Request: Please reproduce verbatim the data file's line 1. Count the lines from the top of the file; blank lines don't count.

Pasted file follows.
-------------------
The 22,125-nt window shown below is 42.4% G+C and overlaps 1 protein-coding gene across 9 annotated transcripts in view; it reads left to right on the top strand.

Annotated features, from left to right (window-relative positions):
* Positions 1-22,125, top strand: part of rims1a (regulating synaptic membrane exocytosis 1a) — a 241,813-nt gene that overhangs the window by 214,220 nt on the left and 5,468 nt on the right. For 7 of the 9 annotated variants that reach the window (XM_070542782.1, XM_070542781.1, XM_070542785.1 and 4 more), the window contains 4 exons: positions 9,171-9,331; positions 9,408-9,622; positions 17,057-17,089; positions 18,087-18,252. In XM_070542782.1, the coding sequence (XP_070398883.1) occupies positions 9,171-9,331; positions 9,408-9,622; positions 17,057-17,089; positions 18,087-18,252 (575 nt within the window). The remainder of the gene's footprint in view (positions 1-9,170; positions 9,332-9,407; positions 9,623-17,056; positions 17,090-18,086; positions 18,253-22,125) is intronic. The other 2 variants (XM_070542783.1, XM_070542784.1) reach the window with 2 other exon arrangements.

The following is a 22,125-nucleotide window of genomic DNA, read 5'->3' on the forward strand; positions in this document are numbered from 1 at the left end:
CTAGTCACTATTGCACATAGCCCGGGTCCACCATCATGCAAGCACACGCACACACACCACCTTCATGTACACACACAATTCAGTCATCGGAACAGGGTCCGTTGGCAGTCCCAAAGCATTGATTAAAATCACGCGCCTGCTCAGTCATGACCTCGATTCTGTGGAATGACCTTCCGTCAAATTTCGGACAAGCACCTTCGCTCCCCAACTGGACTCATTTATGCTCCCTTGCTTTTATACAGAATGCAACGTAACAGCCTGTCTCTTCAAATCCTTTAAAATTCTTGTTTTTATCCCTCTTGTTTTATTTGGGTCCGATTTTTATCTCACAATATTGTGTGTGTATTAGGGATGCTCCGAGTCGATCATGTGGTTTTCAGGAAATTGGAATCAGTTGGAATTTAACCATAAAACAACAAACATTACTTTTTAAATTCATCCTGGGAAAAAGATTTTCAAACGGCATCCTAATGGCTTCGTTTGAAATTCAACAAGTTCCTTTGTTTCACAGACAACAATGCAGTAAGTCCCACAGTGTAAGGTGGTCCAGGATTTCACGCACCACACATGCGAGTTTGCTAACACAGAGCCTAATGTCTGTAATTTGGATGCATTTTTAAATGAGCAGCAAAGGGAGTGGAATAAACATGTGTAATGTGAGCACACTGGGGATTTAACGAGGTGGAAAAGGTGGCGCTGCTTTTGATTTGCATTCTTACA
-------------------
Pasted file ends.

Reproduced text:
The 22,125-nt window shown below is 42.4% G+C and overlaps 1 protein-coding gene across 9 annotated transcripts in view; it reads left to right on the top strand.